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Your Talents

Lesson 2 on "Connecting the many pieces of the puzzle of you" is about your talents. Now, before we go on with Talents - check with yourself to see how easy or how difficult it was for you to come up with 15-20 "I am… statements". If it was difficult, be sure and work on further developing your "I am… statements" so that you are able to be your own advocate whenever it's needed.

As you move on and consider that besides being interesting, you are also an extraordinarily complex and unique person. Many pieces contribute to what makes you who you are. Either consciously or unconsciously you continually make an impact on others, on your organization, on your world all day, every day.

Why do you enjoy doing the things that you do? Let's start with that. Understanding more about your talents will provide you with an answer to that question.

Talents are defined as the recurring patterns of thought, feelings, and behaviors that are productive and positively applied to your life.

Talents are:

  • Innate: They appear to be natural, almost inborn.

  • They're Instinctive: They're automatic and many times unconscious.

  • They're Recurring: They become habitual and persistent.

  • They're Enduring: They're long-term as if they are a permanent part of you.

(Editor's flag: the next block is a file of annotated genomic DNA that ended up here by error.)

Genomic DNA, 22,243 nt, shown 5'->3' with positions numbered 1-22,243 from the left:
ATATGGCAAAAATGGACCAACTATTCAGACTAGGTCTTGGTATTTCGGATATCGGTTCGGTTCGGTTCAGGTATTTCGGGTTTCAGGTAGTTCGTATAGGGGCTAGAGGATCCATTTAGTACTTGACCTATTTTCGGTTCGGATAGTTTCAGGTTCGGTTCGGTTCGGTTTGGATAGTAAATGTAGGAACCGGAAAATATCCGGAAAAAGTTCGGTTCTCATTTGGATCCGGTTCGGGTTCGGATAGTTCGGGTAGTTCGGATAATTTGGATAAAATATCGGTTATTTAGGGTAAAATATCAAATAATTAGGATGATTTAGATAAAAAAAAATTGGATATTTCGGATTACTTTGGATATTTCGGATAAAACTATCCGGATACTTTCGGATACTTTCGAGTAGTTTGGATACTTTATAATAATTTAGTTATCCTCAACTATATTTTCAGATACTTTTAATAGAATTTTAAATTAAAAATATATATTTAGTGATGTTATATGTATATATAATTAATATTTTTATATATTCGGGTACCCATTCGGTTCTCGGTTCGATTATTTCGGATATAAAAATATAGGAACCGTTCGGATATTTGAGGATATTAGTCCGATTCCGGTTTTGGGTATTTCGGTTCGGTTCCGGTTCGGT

• And, they are Productive: They are applied positively in your life.

Your talents are so natural and come so easily to you that they appear as simple and common activities – something you believe anyone is capable of doing. Yet, they're not. You may even say, "It's so easy. Doesn't everybody do it this way?" No. They don't.

You perform your talents so well you aren't even aware of your unique ability to think, feel, or behave that way. That is why we want to bring them to consciousness. You actually get a natural high out of performing your talents well. It's the personal and internal satisfaction you feel when you know you did something to your personal specifications.

Marcus Buckingham is one of the researchers who worked on understanding talents. In his book "Now, Discover Your Strengths", he clearly describes the importance of identifying and working from your talents. He believes that talents are hard-wired as synaptic connections where nerve cells meet in your brain. It helps to understand the way our brain works in creating your talents.

So, let's briefly explore how talents and your neural connections work together.

Recurring patterns are created by the synapses in your brain. Now, a synapse is a connection between two brain cells. The brain cells or neurons allow the cells to communicate with each other.

The synaptic connections in your brain create your talents. Your brain literally becomes hard-wired by these connections and produces your unique and almost automatic talents.

The reason talents are important to understand is your talents become part of who you are and how you operate in your world of work, or, in just about any project or activity. Your talents develop into your default position and you automatically gravitate to accomplish what you do through reverting to these unconscious competencies.